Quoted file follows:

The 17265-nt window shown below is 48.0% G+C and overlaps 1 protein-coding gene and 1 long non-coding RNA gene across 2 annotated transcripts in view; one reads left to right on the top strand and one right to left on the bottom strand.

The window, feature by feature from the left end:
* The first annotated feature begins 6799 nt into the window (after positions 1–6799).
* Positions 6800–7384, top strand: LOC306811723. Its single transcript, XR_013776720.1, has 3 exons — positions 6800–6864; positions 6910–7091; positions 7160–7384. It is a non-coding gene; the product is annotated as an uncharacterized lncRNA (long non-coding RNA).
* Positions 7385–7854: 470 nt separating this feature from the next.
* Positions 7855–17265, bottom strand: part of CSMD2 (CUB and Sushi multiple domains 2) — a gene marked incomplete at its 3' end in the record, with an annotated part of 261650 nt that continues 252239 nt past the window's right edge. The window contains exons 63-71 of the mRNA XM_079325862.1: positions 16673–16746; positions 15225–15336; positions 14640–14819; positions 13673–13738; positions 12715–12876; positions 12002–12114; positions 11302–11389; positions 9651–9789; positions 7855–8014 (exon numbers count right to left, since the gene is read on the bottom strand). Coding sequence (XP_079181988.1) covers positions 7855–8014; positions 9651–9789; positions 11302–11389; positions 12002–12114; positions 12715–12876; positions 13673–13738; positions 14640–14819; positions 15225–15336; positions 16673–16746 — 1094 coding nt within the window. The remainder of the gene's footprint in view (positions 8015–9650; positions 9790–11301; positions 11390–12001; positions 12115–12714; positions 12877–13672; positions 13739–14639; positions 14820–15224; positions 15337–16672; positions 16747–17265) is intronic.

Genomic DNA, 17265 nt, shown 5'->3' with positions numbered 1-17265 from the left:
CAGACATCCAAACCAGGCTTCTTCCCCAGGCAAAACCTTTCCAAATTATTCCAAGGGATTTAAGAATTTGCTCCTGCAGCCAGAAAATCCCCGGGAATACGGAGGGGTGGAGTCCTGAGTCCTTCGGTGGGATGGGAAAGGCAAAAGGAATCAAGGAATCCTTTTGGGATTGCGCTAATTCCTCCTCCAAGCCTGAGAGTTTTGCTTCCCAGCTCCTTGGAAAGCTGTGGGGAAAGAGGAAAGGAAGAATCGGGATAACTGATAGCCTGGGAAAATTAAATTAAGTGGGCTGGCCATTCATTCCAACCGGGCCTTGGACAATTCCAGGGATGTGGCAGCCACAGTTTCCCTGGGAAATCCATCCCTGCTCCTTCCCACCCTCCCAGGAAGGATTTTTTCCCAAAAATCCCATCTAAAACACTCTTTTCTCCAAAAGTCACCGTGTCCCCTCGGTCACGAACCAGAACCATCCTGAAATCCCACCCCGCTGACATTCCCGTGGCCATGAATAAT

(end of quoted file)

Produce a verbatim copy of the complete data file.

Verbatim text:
The 17265-nt window shown below is 48.0% G+C and overlaps 1 protein-coding gene and 1 long non-coding RNA gene across 2 annotated transcripts in view; one reads left to right on the top strand and one right to left on the bottom strand.

The window, feature by feature from the left end:
* The first annotated feature begins 6799 nt into the window (after positions 1–6799).
* Positions 6800–7384, top strand: LOC306811723. Its single transcript, XR_013776720.1, has 3 exons — positions 6800–6864; positions 6910–7091; positions 7160–7384. It is a non-coding gene; the product is annotated as an uncharacterized lncRNA (long non-coding RNA).
* Positions 7385–7854: 470 nt separating this feature from the next.
* Positions 7855–17265, bottom strand: part of CSMD2 (CUB and Sushi multiple domains 2) — a gene marked incomplete at its 3' end in the record, with an annotated part of 261650 nt that continues 252239 nt past the window's right edge. The window contains exons 63-71 of the mRNA XM_079325862.1: positions 16673–16746; positions 15225–15336; positions 14640–14819; positions 13673–13738; positions 12715–12876; positions 12002–12114; positions 11302–11389; positions 9651–9789; positions 7855–8014 (exon numbers count right to left, since the gene is read on the bottom strand). Coding sequence (XP_079181988.1) covers positions 7855–8014; positions 9651–9789; positions 11302–11389; positions 12002–12114; positions 12715–12876; positions 13673–13738; positions 14640–14819; positions 15225–15336; positions 16673–16746 — 1094 coding nt within the window. The remainder of the gene's footprint in view (positions 8015–9650; positions 9790–11301; positions 11390–12001; positions 12115–12714; positions 12877–13672; positions 13739–14639; positions 14820–15224; positions 15337–16672; positions 16747–17265) is intronic.

Genomic DNA, 17265 nt, shown 5'->3' with positions numbered 1-17265 from the left:
CAGACATCCAAACCAGGCTTCTTCCCCAGGCAAAACCTTTCCAAATTATTCCAAGGGATTTAAGAATTTGCTCCTGCAGCCAGAAAATCCCCGGGAATACGGAGGGGTGGAGTCCTGAGTCCTTCGGTGGGATGGGAAAGGCAAAAGGAATCAAGGAATCCTTTTGGGATTGCGCTAATTCCTCCTCCAAGCCTGAGAGTTTTGCTTCCCAGCTCCTTGGAAAGCTGTGGGGAAAGAGGAAAGGAAGAATCGGGATAACTGATAGCCTGGGAAAATTAAATTAAGTGGGCTGGCCATTCATTCCAACCGGGCCTTGGACAATTCCAGGGATGTGGCAGCCACAGTTTCCCTGGGAAATCCATCCCTGCTCCTTCCCACCCTCCCAGGAAGGATTTTTTCCCAAAAATCCCATCTAAAACACTCTTTTCTCCAAAAGTCACCGTGTCCCCTCGGTCACGAACCAGAACCATCCTGAAATCCCACCCCGCTGACATTCCCGTGGCCATGAATAAT